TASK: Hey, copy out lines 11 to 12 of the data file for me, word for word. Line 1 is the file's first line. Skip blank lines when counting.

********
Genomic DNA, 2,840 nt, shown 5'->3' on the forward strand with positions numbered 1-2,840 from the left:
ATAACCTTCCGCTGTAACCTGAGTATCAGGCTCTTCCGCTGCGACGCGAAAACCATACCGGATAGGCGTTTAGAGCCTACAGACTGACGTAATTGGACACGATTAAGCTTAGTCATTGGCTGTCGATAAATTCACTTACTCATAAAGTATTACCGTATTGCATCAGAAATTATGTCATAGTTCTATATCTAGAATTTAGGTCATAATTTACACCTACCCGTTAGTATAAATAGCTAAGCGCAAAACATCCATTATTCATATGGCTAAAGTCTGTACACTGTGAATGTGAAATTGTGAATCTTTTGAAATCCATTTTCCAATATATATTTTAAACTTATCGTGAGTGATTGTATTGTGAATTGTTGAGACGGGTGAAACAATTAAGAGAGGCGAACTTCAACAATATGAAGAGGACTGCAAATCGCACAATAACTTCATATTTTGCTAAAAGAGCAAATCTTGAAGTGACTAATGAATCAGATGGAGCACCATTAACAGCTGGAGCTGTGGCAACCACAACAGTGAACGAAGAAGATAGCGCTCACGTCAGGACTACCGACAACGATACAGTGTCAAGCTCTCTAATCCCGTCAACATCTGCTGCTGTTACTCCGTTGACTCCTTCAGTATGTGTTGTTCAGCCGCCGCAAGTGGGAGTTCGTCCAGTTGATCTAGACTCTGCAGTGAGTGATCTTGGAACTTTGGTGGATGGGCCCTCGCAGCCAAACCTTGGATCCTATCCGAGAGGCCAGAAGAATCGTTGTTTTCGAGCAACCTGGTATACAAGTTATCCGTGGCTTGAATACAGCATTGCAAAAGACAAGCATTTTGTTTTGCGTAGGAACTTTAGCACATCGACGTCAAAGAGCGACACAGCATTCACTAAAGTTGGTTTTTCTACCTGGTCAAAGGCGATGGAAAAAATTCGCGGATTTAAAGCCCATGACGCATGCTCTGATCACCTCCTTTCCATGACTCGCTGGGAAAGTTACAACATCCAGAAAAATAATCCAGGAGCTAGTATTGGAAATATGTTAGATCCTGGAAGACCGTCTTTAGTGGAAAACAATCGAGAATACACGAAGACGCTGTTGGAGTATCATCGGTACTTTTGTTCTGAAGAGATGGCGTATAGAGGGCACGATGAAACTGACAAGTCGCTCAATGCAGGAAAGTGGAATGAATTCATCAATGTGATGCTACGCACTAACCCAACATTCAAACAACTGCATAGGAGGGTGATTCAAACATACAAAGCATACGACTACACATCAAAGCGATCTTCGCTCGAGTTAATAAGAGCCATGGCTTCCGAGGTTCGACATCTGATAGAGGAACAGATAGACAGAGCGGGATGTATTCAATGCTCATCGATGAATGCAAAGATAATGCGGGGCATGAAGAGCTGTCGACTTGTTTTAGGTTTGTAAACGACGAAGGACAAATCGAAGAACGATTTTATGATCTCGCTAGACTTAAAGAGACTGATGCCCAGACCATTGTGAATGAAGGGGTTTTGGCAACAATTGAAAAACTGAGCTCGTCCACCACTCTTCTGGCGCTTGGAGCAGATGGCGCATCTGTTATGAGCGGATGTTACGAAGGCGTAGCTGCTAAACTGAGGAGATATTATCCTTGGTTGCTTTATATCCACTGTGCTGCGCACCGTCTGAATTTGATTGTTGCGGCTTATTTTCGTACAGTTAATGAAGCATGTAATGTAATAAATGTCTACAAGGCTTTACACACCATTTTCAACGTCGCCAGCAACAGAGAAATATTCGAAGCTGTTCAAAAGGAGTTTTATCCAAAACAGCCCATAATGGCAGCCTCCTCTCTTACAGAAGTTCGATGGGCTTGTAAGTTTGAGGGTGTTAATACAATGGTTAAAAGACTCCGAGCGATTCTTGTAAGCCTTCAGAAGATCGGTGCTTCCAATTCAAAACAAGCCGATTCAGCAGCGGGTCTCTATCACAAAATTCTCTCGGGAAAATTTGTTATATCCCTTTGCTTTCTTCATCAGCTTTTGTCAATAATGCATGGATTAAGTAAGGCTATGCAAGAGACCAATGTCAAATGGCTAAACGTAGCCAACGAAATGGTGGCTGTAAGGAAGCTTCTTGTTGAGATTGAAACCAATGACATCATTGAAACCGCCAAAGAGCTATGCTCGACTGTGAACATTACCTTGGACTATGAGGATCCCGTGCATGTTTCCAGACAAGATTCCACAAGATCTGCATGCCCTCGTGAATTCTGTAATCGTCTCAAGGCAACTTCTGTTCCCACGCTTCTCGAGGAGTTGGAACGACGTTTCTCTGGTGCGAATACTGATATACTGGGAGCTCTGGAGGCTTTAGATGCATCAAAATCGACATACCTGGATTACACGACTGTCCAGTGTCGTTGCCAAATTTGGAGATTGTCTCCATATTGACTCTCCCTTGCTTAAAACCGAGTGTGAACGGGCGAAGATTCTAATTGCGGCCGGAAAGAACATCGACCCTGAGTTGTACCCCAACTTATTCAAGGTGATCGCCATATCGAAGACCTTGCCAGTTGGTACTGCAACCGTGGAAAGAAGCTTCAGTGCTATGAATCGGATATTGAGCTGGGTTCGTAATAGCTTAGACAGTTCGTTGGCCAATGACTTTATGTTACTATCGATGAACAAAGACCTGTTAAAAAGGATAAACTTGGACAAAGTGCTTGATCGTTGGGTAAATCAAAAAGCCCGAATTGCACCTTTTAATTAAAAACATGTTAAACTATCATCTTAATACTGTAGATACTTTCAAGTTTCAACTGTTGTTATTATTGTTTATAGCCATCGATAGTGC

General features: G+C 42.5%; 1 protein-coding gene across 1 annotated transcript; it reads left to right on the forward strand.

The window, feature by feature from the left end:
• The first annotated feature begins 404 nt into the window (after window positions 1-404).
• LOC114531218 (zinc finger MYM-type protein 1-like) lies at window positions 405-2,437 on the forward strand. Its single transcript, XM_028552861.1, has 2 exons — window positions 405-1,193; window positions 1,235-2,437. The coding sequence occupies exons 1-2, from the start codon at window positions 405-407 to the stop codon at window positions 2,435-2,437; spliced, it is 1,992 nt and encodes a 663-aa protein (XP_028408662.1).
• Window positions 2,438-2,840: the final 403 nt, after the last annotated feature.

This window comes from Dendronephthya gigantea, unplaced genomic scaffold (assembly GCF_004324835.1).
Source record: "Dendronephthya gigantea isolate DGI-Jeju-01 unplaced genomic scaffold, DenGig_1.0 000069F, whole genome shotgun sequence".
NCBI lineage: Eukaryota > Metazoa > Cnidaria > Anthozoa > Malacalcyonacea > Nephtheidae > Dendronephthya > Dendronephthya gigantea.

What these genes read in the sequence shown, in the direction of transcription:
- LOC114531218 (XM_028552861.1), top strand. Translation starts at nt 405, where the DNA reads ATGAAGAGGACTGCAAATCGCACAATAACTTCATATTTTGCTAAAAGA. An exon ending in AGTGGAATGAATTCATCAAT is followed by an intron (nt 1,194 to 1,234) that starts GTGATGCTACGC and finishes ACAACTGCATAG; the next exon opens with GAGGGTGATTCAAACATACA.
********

What these genes read in the sequence shown, in the direction of transcription:
- LOC114531218 (XM_028552861.1), top strand. Translation starts at nt 405, where the DNA reads ATGAAGAGGACTGCAAATCGCACAATAACTTCATATTTTGCTAAAAGA. An exon ending in AGTGGAATGAATTCATCAAT is followed by an intron (nt 1,194 to 1,234) that starts GTGATGCTACGC and finishes ACAACTGCATAG; the next exon opens with GAGGGTGATTCAAACATACA.